Toward the end of the article, the author lists some reasons that people have given for being attracted to casual games.
The first true generation of gamers, people who grew up with console systems and PCs in their bedrooms, is aging. Members of the MSN boards had this to say about why they play casual games:
"I still enjoy posting high scores, even if my days of spending hours online are over now that I've got two kids."
"The shooters I loved tend to get [me] wound up, and these days I can only play in the late evening in the hour or two before bedtime.
"I just want to chill after a long day. A game should be a game, not a job."
"The games take more skill than people realize. There's twitch and strategy, but I don't have to deal with a massive, complicated controller or spend four hours on a learning curve. I just settle in and play."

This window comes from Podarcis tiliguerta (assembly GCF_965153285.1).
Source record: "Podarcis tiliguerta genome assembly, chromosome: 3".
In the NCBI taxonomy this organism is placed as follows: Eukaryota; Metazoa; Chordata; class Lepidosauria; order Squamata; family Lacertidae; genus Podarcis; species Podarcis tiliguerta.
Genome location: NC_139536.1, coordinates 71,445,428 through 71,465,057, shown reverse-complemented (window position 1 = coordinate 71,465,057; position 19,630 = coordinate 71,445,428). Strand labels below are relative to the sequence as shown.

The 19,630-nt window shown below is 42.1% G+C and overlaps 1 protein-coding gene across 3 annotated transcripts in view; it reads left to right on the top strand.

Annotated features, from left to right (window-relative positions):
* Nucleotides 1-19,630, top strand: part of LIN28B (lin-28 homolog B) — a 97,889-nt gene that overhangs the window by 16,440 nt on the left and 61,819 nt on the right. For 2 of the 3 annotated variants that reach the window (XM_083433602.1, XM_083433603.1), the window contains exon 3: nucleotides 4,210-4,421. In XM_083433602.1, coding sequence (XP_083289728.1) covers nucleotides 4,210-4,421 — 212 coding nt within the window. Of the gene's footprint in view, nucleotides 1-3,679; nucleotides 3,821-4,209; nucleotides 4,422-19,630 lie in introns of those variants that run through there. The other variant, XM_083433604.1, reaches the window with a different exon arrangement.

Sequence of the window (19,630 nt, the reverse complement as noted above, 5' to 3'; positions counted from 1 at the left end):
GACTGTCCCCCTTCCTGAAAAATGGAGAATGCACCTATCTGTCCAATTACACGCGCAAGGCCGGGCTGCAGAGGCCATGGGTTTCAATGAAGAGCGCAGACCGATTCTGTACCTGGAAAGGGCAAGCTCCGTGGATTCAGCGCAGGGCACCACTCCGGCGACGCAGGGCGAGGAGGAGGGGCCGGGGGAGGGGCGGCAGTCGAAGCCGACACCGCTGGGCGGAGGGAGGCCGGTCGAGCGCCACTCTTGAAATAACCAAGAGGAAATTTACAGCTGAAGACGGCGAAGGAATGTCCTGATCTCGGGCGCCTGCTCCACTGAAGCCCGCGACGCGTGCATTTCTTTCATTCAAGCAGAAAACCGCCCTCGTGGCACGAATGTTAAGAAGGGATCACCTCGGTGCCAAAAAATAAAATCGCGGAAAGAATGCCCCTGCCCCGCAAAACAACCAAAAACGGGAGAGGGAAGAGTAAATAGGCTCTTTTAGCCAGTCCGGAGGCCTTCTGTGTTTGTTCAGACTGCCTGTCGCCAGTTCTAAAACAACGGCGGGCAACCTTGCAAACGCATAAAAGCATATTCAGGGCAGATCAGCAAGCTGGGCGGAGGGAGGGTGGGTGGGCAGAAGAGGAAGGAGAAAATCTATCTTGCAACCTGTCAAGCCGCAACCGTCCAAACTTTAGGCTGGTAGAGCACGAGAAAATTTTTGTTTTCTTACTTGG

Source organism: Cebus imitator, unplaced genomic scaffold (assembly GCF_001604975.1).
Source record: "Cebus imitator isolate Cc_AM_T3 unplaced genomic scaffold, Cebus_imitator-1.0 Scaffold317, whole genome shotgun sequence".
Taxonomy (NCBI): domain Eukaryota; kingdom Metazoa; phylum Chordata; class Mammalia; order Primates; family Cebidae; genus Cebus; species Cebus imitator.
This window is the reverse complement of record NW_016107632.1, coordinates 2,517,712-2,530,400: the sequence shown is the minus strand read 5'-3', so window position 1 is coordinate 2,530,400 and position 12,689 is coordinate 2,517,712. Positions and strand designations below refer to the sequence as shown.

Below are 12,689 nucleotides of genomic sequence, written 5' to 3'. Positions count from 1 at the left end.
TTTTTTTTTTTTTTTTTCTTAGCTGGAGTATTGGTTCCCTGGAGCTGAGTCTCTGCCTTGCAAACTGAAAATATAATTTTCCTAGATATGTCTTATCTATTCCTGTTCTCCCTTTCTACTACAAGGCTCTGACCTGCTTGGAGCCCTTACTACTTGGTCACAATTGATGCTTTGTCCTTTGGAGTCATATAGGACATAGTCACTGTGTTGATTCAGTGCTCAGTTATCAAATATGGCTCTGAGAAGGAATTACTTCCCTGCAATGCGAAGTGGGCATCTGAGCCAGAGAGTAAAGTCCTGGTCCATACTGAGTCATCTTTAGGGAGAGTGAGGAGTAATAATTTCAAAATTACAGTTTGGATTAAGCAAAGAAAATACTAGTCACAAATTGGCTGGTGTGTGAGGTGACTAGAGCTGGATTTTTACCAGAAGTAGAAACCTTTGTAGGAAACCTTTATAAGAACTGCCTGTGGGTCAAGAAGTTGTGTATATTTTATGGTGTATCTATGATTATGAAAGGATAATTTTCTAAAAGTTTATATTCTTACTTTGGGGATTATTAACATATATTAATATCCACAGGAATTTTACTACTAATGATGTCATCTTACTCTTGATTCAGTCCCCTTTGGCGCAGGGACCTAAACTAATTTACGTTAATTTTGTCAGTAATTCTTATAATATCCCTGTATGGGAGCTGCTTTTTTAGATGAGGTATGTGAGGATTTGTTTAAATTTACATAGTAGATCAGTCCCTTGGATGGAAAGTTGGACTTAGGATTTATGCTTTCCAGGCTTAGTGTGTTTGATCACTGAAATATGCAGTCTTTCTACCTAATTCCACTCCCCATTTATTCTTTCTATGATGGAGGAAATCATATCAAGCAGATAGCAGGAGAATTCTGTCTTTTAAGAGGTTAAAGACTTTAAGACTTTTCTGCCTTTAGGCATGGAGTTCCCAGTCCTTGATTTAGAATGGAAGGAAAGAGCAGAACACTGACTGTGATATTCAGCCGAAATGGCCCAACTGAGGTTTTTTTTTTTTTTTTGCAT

"My kids took over the Wii and the PS3 takes too much effort these days."
Nearly every anecdote was along those lines. Coincidence? Could it have been a measure of maturity, all along?
--We play games about once every other month so we want to squeeze in as many games as we can.
--Since we don't game on a regular basis, we have to refresh our memories on game rules almost all the time. This is easier if we stick to simpler games.
--As someone said in the article, we don't want gaming to feel like work. If I want to play something challenging, I stick with a PC game. When I am playing with friends, I want to build memories of us laughing and drinking and playing games together.
Comments on Board Game Geek suggest that serious board gamers frown on filler games. The very name "filler game" means that it is something you play until all the players arrive for the "real" game. For our group, though, filler games satisfy our gaming hunger just fine.